White House foreign-policy speechwriter in the news

Today brings a good Washington Post style section profile of the White House’s speechwriter on national security and foreign policy, Ben Rhodes, as well as his inaugural contribution to the blogosphere. Our parent publication describes Rhodes’ jobs thus:  Rhodes, who wears hats as a foreign policy speechwriter, deputy national security adviser and sometime administration spokesman, ...

SAUL LOEB/AFP/Getty Images
SAUL LOEB/AFP/Getty Images
SAUL LOEB/AFP/Getty Images

Today brings a good Washington Post style section profile of the White House's speechwriter on national security and foreign policy, Ben Rhodes, as well as his inaugural contribution to the blogosphere. Our parent publication describes Rhodes' jobs thus: 

Rhodes, who wears hats as a foreign policy speechwriter, deputy national security adviser and sometime administration spokesman, is not new to the Obama team. He wrote Obama's statesman-in-training address in Berlin, the nuanced speech to the Muslim world in Cairo, the call for nuclear disarmament in Prague, the Nowruz message signaling engagement with Iran, and the modest, moving eulogy to the slain soldiers of Fort Hood. More recently, he wrote the president's Afghanistan address, acceptance speech of the Nobel Prize in Oslo, and letter to CIA employees following a suicide bombing attack on agents in Khost by a double agent. On Tuesday, Rhodes will be blogging for the White House on national security and foreign policy.

And blog he did. This week, in anticipation of Obama's first anniversary in office, a number of White House figures are writing year-in-review posts. In his, Rhodes named his policy highlights -- they make for interesting reading. For one, he puts the "unprecedented global cooperation" at the G-20 first. (Can't imagine some of the Bush-era guys touting paper agreements with a bunch of Europeans as a banner achivement.) He also describes the president's world-wide outreach, nuclear proliferation efforts, and pressuring of al Qaeda.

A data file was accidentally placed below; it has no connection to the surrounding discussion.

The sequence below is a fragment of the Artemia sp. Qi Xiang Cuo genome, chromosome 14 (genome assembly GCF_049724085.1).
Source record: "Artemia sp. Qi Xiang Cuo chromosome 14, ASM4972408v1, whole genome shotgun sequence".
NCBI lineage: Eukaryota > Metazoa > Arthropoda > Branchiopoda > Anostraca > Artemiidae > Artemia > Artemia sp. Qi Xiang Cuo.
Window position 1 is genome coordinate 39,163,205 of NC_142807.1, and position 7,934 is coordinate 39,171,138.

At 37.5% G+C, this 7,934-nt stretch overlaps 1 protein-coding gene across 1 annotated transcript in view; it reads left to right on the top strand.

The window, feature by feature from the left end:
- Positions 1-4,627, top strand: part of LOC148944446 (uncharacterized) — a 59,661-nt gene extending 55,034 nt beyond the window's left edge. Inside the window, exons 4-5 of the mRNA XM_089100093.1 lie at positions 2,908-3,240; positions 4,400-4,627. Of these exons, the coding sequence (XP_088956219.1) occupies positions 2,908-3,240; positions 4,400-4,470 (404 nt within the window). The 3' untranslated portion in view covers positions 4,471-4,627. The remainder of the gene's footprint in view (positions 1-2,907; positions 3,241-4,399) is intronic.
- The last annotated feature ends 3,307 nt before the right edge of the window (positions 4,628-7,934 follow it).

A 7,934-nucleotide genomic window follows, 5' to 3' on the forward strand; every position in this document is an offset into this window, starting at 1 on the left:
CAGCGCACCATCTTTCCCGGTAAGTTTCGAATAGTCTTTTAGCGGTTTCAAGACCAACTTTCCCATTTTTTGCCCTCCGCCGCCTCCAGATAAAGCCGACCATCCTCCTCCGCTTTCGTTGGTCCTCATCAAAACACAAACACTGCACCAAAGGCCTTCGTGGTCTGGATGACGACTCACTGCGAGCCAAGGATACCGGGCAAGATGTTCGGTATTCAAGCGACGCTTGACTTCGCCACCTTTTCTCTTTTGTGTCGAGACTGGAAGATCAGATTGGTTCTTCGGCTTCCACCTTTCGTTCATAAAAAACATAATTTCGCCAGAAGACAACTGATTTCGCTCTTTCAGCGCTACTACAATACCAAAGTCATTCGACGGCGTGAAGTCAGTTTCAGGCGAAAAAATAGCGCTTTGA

Today brings a good Washington Post style section profile of the White House’s speechwriter on national security and foreign policy, Ben Rhodes, as well as his inaugural contribution to the blogosphere. Our parent publication describes Rhodes’ jobs thus: 

Rhodes, who wears hats as a foreign policy speechwriter, deputy national security adviser and sometime administration spokesman, is not new to the Obama team. He wrote Obama’s statesman-in-training address in Berlin, the nuanced speech to the Muslim world in Cairo, the call for nuclear disarmament in Prague, the Nowruz message signaling engagement with Iran, and the modest, moving eulogy to the slain soldiers of Fort Hood. More recently, he wrote the president’s Afghanistan address, acceptance speech of the Nobel Prize in Oslo, and letter to CIA employees following a suicide bombing attack on agents in Khost by a double agent. On Tuesday, Rhodes will be blogging for the White House on national security and foreign policy.

And blog he did. This week, in anticipation of Obama’s first anniversary in office, a number of White House figures are writing year-in-review posts. In his, Rhodes named his policy highlights — they make for interesting reading. For one, he puts the "unprecedented global cooperation" at the G-20 first. (Can’t imagine some of the Bush-era guys touting paper agreements with a bunch of Europeans as a banner achivement.) He also describes the president’s world-wide outreach, nuclear proliferation efforts, and pressuring of al Qaeda. 

Annie Lowrey is assistant editor at FP.

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